Up Front by Emma Hart


Say When

Let me be frank. Up front, if you will. Next week I turn thirty-nine. Not "thirty-nine", actual thirty nine. The year before forty, which is supposed to be A Really Big Deal if you're a woman, and I am.

For me, this raises an interesting question: when am I supposed to stop dressing like this?

It's complicated, because I've just sorted through my mother's wardrobes (yes, plural, I shit you not) and there was some stuff in there that makes me look, well, quite hot. And she was in her eighties. Partly, her clothes are sluttier on me than they were on her by dint of the two cup-size difference, but still.

Most of my 'slutty' clothing was given to me by mother, so I always figured that when the general flesh-exposure theme stopped, that was her letting me know that it was Time to Desist. Now who will tell me when my style of dress becomes inappropriate for my age?

It was different for my mother, of course. She was tall and lean and graceful, and her elegance was timeless. I am not, so much. She moved like a dancer. I move like a pole-dancer. In the kind of elegant long-line draping that suited her so well, I look like a bunch of puppies fighting in a circus tent.

I have more of an hour-glass figure than she, and the sand is starting to pool in the bottom. I don't mind ageing, or looking my age. It'd be ridiculous to look twenty-five when I have a fifteen year old son. I rather love my wrinkles and gray hairs. But my body doesn't respond like it used to the last couple of years – to exercise, to alcohol, to sleep deprivation and jumping up and down and screaming. I used to look good. Now I look good 'for my age'.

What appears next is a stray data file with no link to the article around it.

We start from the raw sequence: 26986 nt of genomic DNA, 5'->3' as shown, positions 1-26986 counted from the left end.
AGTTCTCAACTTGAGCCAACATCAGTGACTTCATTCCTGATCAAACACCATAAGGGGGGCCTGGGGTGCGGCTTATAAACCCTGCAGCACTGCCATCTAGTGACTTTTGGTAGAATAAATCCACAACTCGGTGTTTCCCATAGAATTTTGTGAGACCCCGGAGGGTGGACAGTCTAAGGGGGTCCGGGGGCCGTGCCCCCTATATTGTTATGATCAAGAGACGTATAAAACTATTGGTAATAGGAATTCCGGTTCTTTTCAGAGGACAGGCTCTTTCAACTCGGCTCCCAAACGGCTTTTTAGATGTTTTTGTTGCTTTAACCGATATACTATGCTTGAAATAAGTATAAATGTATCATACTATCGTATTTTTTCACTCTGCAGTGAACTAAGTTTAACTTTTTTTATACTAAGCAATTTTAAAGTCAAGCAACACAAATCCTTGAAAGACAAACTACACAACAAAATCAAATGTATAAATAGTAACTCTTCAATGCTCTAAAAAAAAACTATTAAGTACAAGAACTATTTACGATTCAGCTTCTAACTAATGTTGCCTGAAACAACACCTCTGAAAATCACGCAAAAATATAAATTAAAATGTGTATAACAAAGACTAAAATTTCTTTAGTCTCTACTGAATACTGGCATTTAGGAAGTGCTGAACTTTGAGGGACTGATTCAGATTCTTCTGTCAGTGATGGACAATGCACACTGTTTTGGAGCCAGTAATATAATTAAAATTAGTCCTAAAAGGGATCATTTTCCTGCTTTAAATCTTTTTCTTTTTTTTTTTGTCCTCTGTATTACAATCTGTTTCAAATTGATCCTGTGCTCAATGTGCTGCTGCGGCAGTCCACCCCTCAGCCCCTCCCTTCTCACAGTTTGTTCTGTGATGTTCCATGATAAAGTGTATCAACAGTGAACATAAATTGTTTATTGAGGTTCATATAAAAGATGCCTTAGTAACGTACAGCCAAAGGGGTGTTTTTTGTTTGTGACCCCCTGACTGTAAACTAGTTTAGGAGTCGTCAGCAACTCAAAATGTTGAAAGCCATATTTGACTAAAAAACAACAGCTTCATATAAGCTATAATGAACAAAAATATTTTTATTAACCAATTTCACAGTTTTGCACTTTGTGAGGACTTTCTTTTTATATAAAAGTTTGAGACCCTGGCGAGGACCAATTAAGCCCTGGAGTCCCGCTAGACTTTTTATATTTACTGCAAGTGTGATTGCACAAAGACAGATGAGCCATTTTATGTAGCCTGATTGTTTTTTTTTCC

My body has fucked me about a bit over the years, and I've come to regard it with a sort of detached fascination as an alternative to anger and despair. The slowing down of my metabolism is good in a way, because it tempers my hypoglycaemia. The down side is that I have to do an awful lot more crunches to achieve the same result. Or I would, theoretically, if I could be bothered.

At some age, there has to come a point where I am too old to show as much cleavage as I am, say, right now, without looking ridiculous. And it's not that I'd immediately stop, I'd just like to know where it was so I could make my own call. I mean, I've never been sure what an "appropriate" amount of cleavage was anyway, so I'm hardly more likely to grasp the concept of "appropriate for a thirty-nine year old".

There is one thing I do know, though, in my cloud of ignorance of proper girl-stuff. I hid my body for far too long when I was younger, out of shame and insecurity. That was when my choice of clothing was overly-influenced by social expectations, not on Tits Out For Ourselves Day. My confidence to dress as I please is precious, and I think it's feminist, and I'm not going to put it away in a hurry. And apparently, as long as we're still having this argument, exposing boobage is practically activism. (About twenty years ago, I did enter a wet t-shirt competition. I knew exactly what I was doing and why, thanks.)

So, some time between this birthday and my seventieth, there'll come a point where I should start covering my chest, and my arms, and not wearing white near my face, according to my mother. Maybe someone will help me work out when that is. Tell you what, though, it won't be soon.

Emma Hart is the author of the book 'Not Safe For Work'.

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